Monday, June 21, 2010

Pixar makes another great movie no matter what age you are. A review of "Toy Story 3"

Toy Story 3

Cast: Tom Hanks, Tim Allen

Writers: John Lasseter, Andrew Stanton & Lee Unkrich (Story). Michael Ardnt (Screenplay)

Director: Lee Unkrich.

****’s out of four

(Photo: Disney/Pixar)

While watching this latest opus from Pixar, I got to start thinking of my own toys and what they meant to me. I also got a little sad, because unlike Andy (the main boy in all three movies) I did not save my toys until I got older. In fact I was selling my toys off when I was just nine. What can I say, it was the eighties and I wanted money. Now looking back I wish I would have saved onto them because I had some really cool stuff(the complete voltron, castle greyskull, star studio,ect). The characters in Toy Story 3 are at the end of that journey when childhood becomes adulthood.

Andy has been keeping his toys in a big wooden box for most of his life. He is going to college soon and has three choices to make on where to put them, attic, donate, or garbage. Through a series of mistakes that start with a garbage bag the toys end up at a daycare. There they are met by Lotso Hugs (Ned Beatty) a big purple bear with the voice of a southern gentleman. Lotso tricks most of the toys into staying because of their resentment towards Andy for abandoning them. Woody (Tom Hanks) is the only one who knows what Andy’s intentions were. The truth is that the daycare is a prison run by Lotso and his henchmen. The toys are forced into the toddler wing where they are broken and slobbered on repeatedly. When the other toys learn of Andy trying to find them. The get together with some of the other toys in the prison to escape.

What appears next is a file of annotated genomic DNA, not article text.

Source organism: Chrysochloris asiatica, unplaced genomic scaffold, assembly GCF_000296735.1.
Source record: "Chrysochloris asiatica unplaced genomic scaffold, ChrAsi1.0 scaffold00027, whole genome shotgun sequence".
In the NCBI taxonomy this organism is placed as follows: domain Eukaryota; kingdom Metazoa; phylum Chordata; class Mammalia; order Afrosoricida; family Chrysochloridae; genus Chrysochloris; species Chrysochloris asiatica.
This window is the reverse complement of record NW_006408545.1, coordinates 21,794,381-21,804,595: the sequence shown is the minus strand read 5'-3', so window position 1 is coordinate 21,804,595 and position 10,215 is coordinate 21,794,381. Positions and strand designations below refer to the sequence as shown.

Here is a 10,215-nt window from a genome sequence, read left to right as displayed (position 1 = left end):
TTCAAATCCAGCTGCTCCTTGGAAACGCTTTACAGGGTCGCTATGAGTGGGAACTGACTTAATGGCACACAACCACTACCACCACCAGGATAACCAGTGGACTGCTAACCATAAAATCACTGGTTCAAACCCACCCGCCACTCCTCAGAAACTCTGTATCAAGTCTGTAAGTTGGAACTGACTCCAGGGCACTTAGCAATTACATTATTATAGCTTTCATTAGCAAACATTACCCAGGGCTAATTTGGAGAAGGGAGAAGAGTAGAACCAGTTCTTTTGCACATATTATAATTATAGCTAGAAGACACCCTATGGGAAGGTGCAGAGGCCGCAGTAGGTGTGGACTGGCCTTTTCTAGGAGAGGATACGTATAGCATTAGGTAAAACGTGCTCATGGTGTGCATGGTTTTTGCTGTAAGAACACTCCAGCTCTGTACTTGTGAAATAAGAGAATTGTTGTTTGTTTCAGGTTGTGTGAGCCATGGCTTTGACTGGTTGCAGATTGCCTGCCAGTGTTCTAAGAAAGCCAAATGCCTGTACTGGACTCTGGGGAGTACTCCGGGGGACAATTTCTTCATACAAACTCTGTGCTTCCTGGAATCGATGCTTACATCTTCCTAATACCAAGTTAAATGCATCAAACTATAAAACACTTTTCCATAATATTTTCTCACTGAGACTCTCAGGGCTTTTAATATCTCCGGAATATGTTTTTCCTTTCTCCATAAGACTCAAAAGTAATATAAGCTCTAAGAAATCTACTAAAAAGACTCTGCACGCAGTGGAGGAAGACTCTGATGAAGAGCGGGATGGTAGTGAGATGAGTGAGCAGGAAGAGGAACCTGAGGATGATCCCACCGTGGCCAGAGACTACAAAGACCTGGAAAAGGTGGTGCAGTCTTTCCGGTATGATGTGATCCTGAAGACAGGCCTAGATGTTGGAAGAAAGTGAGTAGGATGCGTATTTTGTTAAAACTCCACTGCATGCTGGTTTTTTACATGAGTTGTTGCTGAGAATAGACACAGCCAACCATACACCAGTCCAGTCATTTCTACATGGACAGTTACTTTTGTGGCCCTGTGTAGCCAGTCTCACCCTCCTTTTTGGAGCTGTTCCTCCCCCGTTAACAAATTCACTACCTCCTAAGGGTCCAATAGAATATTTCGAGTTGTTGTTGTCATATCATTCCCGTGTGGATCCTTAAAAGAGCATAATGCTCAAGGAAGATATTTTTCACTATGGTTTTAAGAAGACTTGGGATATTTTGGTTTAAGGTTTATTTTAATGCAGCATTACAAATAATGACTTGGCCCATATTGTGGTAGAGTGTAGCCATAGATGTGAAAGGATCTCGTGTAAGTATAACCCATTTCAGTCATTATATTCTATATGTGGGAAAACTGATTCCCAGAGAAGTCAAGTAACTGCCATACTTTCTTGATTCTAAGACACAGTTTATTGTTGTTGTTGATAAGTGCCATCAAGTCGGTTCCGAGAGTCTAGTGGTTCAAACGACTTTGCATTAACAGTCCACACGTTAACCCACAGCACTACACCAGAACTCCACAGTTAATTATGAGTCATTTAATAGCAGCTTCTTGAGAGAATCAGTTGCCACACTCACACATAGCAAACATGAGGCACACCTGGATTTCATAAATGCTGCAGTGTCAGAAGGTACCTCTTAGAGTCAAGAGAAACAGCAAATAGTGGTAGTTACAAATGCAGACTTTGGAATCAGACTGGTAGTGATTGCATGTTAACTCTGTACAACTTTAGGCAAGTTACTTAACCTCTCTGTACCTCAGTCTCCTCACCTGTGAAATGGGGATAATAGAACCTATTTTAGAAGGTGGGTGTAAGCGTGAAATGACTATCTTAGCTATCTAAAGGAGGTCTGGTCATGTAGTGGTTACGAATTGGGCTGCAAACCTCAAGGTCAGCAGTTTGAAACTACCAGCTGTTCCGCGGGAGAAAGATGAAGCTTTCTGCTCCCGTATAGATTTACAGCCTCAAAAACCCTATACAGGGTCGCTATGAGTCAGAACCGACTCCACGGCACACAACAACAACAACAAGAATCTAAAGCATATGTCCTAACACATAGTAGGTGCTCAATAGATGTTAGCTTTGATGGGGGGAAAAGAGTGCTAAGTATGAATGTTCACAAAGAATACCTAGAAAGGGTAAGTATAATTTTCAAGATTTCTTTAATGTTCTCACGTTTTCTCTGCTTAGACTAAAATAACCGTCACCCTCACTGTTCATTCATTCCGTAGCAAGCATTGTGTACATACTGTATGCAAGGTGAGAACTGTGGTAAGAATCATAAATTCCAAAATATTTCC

(Photo: Disney/Pixar)

Toy Story 3 is the perfect ending to a great trilogy. There were a few moments that were some of the most impressive acting out this year from an ensemble cast. Michael Arndt who wrote the very charming “Little Miss Sunshine” gets full screenplay credit in this one because he knows how to time very funny moments with very dramatic moments and make the two overlap In some parts. There have been some reviews saying that this was a much darker Toy Story than the previous ones. Yet can you really accept a story about a boy who decides to give up a part of his childhood and his toys and not be a little on the dark side. After all what happens to toys when no one wants to play with them anymore. I like to think that my toys are in a safe place where they are loved by another child, but I can deny the fact that they might be discarded and put in the incinerator too. It’s very impressive to have a movie that deals with very mature topics such as death, resentment, losing your innocence and have it be rated G. In a genre that usually plays down towards kids I am happy that there are still filmmakers that want to try and inspire the kids we know and the kid inside all of us too.